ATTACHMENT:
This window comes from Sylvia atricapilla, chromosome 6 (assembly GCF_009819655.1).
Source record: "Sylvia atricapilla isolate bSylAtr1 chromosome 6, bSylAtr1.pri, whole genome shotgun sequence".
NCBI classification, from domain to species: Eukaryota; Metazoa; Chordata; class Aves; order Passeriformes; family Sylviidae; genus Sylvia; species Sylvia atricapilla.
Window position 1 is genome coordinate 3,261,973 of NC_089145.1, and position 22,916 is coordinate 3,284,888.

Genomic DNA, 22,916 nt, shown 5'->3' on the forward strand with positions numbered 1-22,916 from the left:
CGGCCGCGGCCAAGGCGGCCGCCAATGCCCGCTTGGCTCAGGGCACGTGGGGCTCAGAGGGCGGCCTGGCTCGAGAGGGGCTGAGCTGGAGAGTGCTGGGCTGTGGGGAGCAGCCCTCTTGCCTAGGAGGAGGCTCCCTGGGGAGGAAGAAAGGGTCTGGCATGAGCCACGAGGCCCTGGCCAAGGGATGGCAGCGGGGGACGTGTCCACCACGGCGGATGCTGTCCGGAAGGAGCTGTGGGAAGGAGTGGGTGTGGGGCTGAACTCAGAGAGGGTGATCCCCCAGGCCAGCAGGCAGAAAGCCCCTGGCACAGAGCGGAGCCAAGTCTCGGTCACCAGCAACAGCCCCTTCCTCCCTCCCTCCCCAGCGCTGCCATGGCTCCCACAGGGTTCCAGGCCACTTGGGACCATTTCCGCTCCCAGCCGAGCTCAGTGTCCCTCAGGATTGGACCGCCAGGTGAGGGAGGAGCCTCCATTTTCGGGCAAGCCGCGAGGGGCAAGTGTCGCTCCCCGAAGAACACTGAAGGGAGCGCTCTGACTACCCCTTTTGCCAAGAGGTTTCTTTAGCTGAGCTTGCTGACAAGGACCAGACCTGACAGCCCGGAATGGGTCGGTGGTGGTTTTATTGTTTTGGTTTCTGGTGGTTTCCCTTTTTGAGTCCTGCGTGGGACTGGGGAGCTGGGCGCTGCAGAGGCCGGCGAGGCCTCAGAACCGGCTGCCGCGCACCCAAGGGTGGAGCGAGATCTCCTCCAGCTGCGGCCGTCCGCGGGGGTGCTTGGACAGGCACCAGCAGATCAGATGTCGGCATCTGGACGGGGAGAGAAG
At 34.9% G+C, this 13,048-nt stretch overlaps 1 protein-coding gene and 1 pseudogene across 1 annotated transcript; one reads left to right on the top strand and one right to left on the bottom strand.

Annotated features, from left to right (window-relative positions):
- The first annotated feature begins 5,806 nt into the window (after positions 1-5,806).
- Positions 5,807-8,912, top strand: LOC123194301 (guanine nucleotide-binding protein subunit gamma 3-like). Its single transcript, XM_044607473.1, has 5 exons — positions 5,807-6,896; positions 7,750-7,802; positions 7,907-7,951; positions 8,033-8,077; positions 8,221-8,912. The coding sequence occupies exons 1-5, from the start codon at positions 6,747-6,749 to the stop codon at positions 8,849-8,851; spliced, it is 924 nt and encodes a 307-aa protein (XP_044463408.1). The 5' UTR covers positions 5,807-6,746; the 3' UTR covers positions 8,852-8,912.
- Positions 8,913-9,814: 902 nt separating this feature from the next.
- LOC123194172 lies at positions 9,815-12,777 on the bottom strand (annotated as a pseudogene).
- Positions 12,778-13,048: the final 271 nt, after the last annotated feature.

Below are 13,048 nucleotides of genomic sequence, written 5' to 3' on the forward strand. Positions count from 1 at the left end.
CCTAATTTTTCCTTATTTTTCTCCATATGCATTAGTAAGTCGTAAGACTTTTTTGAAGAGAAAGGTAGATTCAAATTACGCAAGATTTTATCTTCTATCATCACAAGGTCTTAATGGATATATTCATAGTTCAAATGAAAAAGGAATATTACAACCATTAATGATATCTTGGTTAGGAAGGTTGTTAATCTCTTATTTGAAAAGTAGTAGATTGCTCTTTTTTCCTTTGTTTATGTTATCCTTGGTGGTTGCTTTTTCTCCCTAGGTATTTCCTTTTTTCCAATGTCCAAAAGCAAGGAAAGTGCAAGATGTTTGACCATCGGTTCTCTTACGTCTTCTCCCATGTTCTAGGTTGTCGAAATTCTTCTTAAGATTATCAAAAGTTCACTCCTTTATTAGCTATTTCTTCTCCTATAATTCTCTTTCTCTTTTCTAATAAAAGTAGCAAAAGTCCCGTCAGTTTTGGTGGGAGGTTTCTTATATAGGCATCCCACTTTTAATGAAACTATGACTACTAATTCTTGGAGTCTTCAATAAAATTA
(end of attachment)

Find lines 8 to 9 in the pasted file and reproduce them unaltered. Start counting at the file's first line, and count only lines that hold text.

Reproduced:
Annotated features, from left to right (window-relative positions):
- The first annotated feature begins 5,806 nt into the window (after positions 1-5,806).